Sal and Al return to discuss sadness in Harmony’s third book about coping with emotions.
Al has a crying hippo who sits on his shoulder. Whenever something sad happens, the hippo is there, making it difficult for Al to function. But each time a new worry is added, Al realizes that his hippo, Jo, is getting heavier and heavier. At first, Al ignores the weight and lets Jo’s doubts creep in. Jo says that things will never get any better; Jo keeps Al sad when his dog dies, his best friend moves away, and the kids on the playground don’t offer to include him. “She tells me ‘There is no hope’ / At those times, I want to mope,” Al says. But when the sadness gets to be too much to bear, Al wisely gets advice from his father. By imagining what others feel like and why they might be sad, Al gets a valuable lesson in empathy. Al also uses his sadness and worry to motivate him to try harder; he decides to ignore Jo’s gloom-and-doom predictions and focus on getting a good grade on his take-home test. Like in earlier volumes in the series, the illustrations here are cartoonish; Al’s eyes are colored red throughout to make it look like he has been crying due to Jo’s influence. In this installment, sadness is shown in a slightly positive light: “it’s okay to feel sad sometimes,” offers Sal. “You can even learn from it or help others.” Activity pages encourage children to draw their own sad moment. A word search and maze are also included in the back, along with notes to parents with tips on how to help their children deal with too much sadness. As with earlier entries in the series, the rhyme schemes here are occasionally awkward or inconsistent: “My shoulders feel her weight / Especially of late, / As my best friend, Connor moved away. / Now Jo cries with me every day.”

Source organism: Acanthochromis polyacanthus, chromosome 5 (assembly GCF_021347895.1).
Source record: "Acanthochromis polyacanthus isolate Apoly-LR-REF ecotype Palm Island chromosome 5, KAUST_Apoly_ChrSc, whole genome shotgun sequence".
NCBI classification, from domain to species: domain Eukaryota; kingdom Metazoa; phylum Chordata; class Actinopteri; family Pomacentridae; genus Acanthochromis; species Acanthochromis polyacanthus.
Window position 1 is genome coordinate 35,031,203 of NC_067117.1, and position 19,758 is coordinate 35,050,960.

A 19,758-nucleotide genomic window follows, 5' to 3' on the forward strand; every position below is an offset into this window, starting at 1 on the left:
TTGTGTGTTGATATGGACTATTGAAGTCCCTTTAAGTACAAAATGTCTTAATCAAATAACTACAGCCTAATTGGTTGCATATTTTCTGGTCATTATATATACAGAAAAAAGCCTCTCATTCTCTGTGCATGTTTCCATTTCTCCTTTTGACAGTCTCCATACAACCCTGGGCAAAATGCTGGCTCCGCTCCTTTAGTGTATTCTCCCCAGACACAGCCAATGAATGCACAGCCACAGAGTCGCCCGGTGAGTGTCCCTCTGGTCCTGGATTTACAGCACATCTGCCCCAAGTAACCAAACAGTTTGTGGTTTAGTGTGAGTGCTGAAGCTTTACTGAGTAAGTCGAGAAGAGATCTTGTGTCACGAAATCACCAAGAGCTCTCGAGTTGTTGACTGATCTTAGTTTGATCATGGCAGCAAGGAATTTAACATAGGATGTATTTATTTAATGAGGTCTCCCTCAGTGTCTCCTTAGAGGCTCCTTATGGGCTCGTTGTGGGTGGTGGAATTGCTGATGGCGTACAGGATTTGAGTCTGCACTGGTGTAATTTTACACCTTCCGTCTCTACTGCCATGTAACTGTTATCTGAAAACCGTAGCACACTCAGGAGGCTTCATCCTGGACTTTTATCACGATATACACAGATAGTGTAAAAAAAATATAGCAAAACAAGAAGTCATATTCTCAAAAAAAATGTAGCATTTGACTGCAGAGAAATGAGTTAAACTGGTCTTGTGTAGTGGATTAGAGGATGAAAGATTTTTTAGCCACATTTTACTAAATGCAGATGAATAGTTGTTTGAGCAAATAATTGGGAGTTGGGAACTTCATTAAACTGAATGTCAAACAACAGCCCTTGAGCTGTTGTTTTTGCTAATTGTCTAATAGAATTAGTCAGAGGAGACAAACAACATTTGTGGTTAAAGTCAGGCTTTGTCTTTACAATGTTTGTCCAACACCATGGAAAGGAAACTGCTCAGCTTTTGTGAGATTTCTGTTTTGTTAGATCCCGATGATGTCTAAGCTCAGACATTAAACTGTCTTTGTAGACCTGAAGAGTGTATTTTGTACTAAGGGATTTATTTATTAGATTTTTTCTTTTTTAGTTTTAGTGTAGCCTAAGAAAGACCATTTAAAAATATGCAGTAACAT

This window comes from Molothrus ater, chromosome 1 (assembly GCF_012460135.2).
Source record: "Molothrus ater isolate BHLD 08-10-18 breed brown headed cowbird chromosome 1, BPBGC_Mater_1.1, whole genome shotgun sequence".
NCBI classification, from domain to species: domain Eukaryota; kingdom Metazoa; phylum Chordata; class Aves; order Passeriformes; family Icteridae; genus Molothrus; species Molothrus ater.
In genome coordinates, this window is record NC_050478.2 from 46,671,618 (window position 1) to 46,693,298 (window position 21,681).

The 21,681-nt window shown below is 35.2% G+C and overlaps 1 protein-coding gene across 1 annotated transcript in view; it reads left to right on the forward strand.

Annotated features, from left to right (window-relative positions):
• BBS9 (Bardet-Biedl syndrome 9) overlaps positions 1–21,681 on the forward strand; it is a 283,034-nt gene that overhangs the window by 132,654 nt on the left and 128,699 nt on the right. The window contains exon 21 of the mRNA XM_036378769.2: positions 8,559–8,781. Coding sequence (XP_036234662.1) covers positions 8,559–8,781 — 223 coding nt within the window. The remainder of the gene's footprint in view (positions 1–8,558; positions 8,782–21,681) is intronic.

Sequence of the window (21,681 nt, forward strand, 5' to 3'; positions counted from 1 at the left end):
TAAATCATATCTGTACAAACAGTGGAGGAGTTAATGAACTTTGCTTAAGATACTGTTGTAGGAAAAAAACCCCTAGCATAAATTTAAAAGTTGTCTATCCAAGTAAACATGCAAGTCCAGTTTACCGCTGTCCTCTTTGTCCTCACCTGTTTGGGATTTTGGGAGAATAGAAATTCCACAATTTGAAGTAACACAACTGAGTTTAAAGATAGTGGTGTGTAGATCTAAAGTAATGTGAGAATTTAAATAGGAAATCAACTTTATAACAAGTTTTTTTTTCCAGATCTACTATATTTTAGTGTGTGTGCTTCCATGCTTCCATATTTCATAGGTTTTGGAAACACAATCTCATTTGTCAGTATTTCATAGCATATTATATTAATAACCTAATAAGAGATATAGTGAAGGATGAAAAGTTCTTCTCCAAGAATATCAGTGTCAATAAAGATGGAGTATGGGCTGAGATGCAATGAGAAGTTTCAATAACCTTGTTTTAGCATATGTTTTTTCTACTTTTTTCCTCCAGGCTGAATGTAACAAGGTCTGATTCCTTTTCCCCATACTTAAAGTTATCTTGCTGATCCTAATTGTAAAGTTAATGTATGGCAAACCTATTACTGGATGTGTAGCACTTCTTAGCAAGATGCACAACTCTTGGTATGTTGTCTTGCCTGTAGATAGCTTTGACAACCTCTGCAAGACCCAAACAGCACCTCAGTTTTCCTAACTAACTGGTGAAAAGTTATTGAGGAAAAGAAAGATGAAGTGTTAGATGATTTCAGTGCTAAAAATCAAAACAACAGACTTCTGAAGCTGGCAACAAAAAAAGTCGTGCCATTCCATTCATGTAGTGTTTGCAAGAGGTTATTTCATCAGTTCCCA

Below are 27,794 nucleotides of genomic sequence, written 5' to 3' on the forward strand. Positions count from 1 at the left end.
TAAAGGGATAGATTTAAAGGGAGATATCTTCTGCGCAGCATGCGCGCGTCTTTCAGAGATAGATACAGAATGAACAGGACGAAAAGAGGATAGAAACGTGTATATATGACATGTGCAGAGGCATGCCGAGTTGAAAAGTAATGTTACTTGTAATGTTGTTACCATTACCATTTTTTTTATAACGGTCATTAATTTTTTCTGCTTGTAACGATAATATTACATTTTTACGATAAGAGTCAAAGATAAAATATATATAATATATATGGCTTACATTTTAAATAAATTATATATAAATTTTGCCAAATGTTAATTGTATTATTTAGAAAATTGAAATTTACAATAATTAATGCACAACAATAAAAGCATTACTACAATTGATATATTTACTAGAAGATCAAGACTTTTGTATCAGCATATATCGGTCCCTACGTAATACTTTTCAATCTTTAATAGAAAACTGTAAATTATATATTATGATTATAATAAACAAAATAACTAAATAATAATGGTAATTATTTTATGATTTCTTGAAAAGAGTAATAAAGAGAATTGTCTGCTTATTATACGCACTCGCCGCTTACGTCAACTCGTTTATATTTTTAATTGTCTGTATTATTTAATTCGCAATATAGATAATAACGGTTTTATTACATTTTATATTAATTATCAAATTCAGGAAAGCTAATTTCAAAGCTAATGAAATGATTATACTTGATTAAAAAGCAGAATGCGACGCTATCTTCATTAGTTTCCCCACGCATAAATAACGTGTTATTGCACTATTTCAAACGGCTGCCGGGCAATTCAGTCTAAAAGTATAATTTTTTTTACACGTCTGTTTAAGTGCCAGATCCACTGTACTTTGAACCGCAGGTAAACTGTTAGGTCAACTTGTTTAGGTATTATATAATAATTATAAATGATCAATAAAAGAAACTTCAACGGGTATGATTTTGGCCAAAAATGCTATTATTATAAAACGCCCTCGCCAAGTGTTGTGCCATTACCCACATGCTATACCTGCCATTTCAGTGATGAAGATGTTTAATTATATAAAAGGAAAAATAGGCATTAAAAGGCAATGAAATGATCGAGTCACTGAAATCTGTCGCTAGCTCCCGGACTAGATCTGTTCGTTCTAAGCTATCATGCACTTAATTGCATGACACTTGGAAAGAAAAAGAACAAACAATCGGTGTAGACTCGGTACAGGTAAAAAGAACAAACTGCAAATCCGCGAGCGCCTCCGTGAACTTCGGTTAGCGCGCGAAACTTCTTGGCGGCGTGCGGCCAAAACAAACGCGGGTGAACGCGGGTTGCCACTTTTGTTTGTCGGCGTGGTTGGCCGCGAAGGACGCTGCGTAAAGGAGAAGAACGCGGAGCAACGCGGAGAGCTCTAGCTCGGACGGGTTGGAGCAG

A roughly rhymed picture book about sadness that may help some young children develop empathy.